The Heart of Dixie. Sweet Home Alabama. The Deep South may never shake a reputation for assbackwards thinking from the days of plantations and more modern associations with political figures such as the Governor George Wallace who waged war against desegregation in the 1960s. It set the table for a strange dichotomy of early roots in both blues and country and at times a frankensteined delivery of equal parts. Two of the best of whose careers were born here wear the name proudly on their sleeves. The legendary gospel band The Blind Boys of Alabama (who to this very day are still the highlight of many blues and folk festivals) and the recently emergent Alabama Shakes whose powerhouse vocalist Brittany Howard has the goods to bring tears to your eyes with her live and in-studio perfomances. The band is equally impressive.
There is a lineage of influential industry luminaries - the Father of the Blues, W.C. Handy, Sun Records' Sam Phillips and the founder of Atlantic Records, Jerry Wexler
Early soul singer Arthur Alexander had his 45s passed around London and Liverpool and was highly influential in the British Invasion's formative years. As Motown and soul ruled supreme, Alabama natives represented well in Martha Reeves (Dancing In The Street), Percy Sledge (When A Man Loves A Woman) and Eddie Floyd, (Knock On Wood.) They created some of the era's most epic and lasting recordings.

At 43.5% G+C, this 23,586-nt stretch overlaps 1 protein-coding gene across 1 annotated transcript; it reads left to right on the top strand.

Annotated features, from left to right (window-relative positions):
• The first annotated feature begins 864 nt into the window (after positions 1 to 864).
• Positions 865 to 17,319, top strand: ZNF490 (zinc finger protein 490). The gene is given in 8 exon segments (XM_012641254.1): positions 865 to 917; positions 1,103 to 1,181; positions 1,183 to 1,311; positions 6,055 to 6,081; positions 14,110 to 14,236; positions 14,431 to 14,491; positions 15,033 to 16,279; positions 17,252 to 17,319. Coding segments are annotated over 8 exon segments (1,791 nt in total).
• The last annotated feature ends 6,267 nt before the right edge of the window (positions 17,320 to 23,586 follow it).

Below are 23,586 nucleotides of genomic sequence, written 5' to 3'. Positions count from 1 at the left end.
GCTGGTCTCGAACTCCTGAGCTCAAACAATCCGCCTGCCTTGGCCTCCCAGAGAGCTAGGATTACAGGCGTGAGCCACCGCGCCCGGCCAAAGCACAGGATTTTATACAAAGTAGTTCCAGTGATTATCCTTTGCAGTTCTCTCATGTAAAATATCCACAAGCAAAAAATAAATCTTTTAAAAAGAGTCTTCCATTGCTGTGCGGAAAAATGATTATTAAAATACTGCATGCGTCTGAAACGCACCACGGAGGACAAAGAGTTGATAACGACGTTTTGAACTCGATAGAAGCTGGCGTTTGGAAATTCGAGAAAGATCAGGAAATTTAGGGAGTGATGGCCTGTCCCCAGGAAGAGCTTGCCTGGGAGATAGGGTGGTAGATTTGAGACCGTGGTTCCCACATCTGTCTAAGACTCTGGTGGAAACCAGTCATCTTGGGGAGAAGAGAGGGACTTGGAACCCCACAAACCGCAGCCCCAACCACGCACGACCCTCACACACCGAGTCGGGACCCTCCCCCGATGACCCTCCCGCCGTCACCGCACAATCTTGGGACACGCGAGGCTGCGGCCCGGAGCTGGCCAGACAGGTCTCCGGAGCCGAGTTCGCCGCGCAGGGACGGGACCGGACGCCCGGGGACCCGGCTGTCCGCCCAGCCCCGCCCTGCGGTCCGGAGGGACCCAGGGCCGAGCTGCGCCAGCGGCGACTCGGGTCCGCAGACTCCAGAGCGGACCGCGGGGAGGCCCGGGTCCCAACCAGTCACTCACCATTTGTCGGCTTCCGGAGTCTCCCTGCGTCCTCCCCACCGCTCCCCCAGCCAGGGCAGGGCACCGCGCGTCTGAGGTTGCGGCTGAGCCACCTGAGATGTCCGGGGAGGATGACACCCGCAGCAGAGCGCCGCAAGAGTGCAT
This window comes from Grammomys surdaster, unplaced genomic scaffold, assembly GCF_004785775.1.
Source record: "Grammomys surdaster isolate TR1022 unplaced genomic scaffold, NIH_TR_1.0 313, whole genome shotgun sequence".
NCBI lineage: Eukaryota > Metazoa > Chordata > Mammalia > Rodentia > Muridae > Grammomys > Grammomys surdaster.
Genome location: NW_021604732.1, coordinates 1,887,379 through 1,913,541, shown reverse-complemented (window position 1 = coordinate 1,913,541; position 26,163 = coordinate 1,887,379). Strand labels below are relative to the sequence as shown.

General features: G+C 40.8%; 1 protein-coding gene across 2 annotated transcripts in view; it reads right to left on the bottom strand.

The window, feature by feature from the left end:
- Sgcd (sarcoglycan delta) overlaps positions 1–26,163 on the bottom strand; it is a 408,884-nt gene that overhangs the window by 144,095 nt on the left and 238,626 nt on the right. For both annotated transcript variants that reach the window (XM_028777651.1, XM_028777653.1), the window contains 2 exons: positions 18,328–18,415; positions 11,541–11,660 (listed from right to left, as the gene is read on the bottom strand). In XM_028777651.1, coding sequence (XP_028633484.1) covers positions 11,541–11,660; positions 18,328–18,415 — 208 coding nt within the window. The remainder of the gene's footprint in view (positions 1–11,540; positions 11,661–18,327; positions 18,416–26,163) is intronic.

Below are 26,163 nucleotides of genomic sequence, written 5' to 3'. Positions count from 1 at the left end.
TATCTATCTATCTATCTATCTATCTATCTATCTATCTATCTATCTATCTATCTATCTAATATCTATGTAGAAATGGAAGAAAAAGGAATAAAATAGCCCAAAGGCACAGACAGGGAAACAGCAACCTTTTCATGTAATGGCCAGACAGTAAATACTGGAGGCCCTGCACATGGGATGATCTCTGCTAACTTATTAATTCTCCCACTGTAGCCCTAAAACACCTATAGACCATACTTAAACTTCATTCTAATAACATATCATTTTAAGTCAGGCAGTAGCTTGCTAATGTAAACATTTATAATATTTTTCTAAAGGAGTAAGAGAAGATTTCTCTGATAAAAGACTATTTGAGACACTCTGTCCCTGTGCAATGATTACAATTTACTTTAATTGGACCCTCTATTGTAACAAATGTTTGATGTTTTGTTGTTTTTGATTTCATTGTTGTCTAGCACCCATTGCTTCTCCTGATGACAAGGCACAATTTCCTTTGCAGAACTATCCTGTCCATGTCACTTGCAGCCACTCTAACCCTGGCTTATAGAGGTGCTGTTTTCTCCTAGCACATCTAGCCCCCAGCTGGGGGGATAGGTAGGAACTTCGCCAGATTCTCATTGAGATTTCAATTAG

The religious roots deep being the home of Sacred Harp music. The holy-rolling Louvin Brothers were major influence on Gram Parsons and Emmylou Harris and their dual harmonies. They were veterans of the sibling wars long before anyone beared witness to the antics of The Kinks' Dave & Ray Davies or better yet, Noel & Liam Gallagher of Oasis. Hard drinkin' broke up this family. Their legacy was kept alive by Gram & Emmylou (Cash On The Barrelhead) and The Byrds ( The Christian Life.)
Can't forget about the Southern Gentleman, Sonny James. The coolest thing he ever did was his rendition of The Cat Came Back.
The home of the elite modern recording studios in tiny town of Sheffield - Muscle Shoals. The Swampers were studio musicians on par with LA's Wrecking Crew and the crack unit at Memphis' Stax Records. Aretha Franklin (I Never Loved a Man), The Staple Singers (I'll Take You There), Rolling Stones (Wild Horses) and where Rod Stewart covered Danny Whitten's I Don't Want To Talk About It. Still churning out important recordings. The Black Keys and Band of Horses.
The finest act of alt-country-Americana movement spent time opening for Lynyrd Skynyrd and rumored to be one of the loudest modern live bands - the Drive By Truckers. Songwriting team of Patterson Hood and Mike Cooley spawn of the clan of Texas swing great Spade Cooley. Guitarist Jason Isbell has left for a successful 2015 year.
TRENDING: Shelly Colvin, Holly Williams.